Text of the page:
Add the vizconnect module to your vizard script and point it to the name of your vizconnect hardware configuration.
#Can use desktop one for desktop mode or create your own
env = vizfx.addChild('resources/kitchen.osgb')
You can now run the scene again and view it in your headset or specific hardware.
There are a few ways you can add additional objects to your Vizard project, you could do that in code or go back to Inspector and place them using the 3D scene builder. We’re going to go back to Inspector.
You can use Sketchfab or any other resource to find some more 3D models and then use File-Add in Inspector to place them in your scene. You may need to adjust the size, as many models from Sketchfab come in at a different unit than meters. Use the move, scale and rotate tools to place whatever objects you want in your scene and then click “save” to save them in your Inspector scene.
You will then want to right click on the object in the scene graph and choose “rename” to give it a unique name.
To be able to grab the objects in Vizard, first add a grabber tool for both the right and left hands in vizconnect, by opening your vizconnect file you saved and going to Advanced Options- Tools- Grabber. Uncheck “using physics” unless your script has physics turned on. Click “Apply and Exit”.
Click the “Mappings” button, change the dropdown from “keyboard” to “r_hand_input” (or whatever your input is named) and then choose the button for “grabAndHold” by clicking the button on your controller (usually the trigger button).
The Right hand should automatically be attached to your avatar’s right hand. The left hand you may need to drag under the l_hand node.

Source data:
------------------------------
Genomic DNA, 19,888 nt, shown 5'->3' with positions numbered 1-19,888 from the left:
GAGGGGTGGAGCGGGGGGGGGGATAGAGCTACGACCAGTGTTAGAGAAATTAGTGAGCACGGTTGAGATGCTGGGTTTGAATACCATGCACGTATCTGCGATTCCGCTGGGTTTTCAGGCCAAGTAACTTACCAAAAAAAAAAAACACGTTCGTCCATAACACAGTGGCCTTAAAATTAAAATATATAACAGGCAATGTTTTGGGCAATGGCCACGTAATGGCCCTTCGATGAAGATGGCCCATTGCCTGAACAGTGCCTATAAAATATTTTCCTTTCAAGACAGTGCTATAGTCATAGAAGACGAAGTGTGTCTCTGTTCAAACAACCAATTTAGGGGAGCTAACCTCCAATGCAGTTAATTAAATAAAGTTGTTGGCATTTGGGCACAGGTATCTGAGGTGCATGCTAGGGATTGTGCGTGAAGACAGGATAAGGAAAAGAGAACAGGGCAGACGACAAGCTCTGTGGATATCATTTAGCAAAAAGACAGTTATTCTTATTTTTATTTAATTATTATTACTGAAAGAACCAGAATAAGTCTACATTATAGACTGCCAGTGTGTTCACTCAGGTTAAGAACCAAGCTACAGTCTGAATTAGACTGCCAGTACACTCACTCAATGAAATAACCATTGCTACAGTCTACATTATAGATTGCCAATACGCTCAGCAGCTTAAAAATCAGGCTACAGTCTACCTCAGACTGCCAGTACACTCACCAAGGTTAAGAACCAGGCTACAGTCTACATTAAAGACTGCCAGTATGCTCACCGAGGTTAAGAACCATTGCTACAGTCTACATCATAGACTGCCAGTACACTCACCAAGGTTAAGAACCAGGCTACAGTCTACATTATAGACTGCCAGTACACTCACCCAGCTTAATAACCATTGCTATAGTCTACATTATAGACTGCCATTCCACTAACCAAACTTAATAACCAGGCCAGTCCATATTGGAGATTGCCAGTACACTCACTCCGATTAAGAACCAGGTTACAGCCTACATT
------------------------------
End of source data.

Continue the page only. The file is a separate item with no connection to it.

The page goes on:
Now to grab your objects add this code to your Vizard script, where you can replace the names “blueCup” and “silverCup” with the names of your objects in Inspector. .getChild will look for the object’s names from the main environment model.
#Add objects to grab
# Code to get the grabber tool by name and supply the list of items which can be grabbed
grabber = vizconnect.getRawTool('grabber')
grabber2 = vizconnect.getRawTool('grabber2')
To collect data, first you’ll need to create a folder in your project and call it “data”. This will hold your data files.
Now add this additional code to your main Vizard script:
This section uses vizinput to create a screen that a participant will enter their ID number into, viz.tick starts a timer that will begin counting in seconds and the session_data variable creates a data file called “session_data” we will use to store our data.
The “onGrab” function checks for how much time has passed, then prints out and saves to the session_data file every time an object is grabbed. This would be a similar setup if you were also wanting to collect other data to a file, such as when a proximity sensor is entered, or when a user’s heart rate goes past a certain threshold if using a physiological sensor. The function is then being called with the “GRAB_EVENT”.
Finally, we are creating a “tracking_data” file that uses a function that is called every frame (using vizact.onupdate) to print out the head position of the user (head position is linked to viz.MainView).
This is just a quick example of some of the basic things you can do with Vizard, take a look at the documentation or send us an email at firstname.lastname@example.org to learn how you can perform a wide range of other research related tasks in VR, such as adding advanced hardware like data gloves and physiological measurement devices, setting up the stages of an experiment, using proximity sensors, adding avatars and multiple users, physics, advanced data collection and a whole lot more.
Models used from Sketchfab:
-The Serving Room
-Metal Cup 1:
-Metal Cup 2: